# MSC #18: The First by the First and the Last by the Last

“Given that 3x^2 +3x −5 is a factor of 6x^4 − 9x^3 − 7x^2 + 43x − 30, which of the following is another factor? A) 2x^2 − 6x + 6; B) 2x^2 − 7x + 6; C) 2x^2 + 7x + 6; D) 2x^2 + 5x + 6; E) 2x^2 − 5x + 6

This is a question given in the senior and open levels of the 2^{nd} International Vedic Mathematics Olympiad (IVMO 2022) which was held on November 26, 2022.

The easiest way to find other factors of the given 4^{th} degree polynomial requires the use of theVedic Math sub-Sutra which is the subject of this post.

The Vedic Math sub-Sutra, **First by the First and the Last by the Last, ***which we abbreviated as FFLL in our book, “Algebra Made Easy as Arithmetic” * has varied applications in Mathematics. It can be used in full or in parts.

In estimating products or quotients, we often use only “the first by the first”- multiplying only the first digits, while we use “the last by the last” when in adding whole numbers in a column, we align the numbers by their last digits. Divisibility tests of 2, 4, 8, 5, 10 and some other numbers require that we look at only at the last digits.

Certain multiplication short cuts are developed if the first and last digits follow certain rules. Two-digit square roots and cube roots of perfect squares and cubes can be easily identified using **FFLL**.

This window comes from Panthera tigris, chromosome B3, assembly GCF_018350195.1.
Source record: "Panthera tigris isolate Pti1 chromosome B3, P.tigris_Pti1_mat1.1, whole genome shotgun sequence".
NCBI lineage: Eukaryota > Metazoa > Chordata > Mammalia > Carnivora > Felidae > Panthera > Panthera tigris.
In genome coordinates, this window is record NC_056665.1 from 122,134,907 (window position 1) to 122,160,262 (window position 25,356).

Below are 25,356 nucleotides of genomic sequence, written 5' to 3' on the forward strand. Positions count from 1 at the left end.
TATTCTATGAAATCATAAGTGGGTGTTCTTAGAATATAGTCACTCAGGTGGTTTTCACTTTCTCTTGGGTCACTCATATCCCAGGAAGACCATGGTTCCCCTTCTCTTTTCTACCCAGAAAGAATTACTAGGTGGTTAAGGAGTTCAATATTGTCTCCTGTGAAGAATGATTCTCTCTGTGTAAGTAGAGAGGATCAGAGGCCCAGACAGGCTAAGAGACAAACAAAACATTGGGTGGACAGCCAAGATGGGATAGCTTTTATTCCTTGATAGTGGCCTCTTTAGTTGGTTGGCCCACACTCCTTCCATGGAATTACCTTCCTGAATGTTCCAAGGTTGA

In combination with another sub-Sutra, * the Product of the Sums is the Sum of the Product*,

**FFLL**becomes a powerful tool for checking the results of arithmetic and algebraic calculations, factoring, and determining square roots of perfect square polynomials.

For example, if it is given that **5,041** is a perfect square, its square root can be easily determined by partitioning the square in groups of two digits starting from the right. The last digit of the square is **1**, so the last digit of the square root must be either **1** or **9**. The first two digits, **50**, is much nearer to **49**, the square of **7** than to **64**, the square of **8**. The square root must be **71**.

Our illustration shows how we can quickly determine the other factor by just applying * the First by the First and the Last by the Last*.

A quick look at the given polynomials in our illustrated example will tell us that the other factor is a binomial. Dividing the first term of the 3^{rd} degree polynomial by the first term of the trinomial, **6x ^{3} ÷ 2x^{2}** will give the first term of the binomial factor,

**3x**while dividing the last terms

**12 ÷ 3**will give the last term of the binomial,

**4**. So

**(3x + 4)**is the other factor.

Applying this FFLL technique in the IVMO question, we can see that the 1^{st} term of the other factor is **6x^4 ÷ 3x^2 = 2x^2 **and the last term would be **-30 ÷ -5 = 6**. Thus, the other factor would be in the form of **(2x^2 + Bx + 6)**. Looking at the choices, we can see that all five of them is in the form mentioned earlier. So, another step is necessary. This step, the **Product of the Sums is the Sum of the Products**, which we “nicknamed” **PSSP**, is the topics of our **19 ^{th} MATH-Inic Special for Christmas**.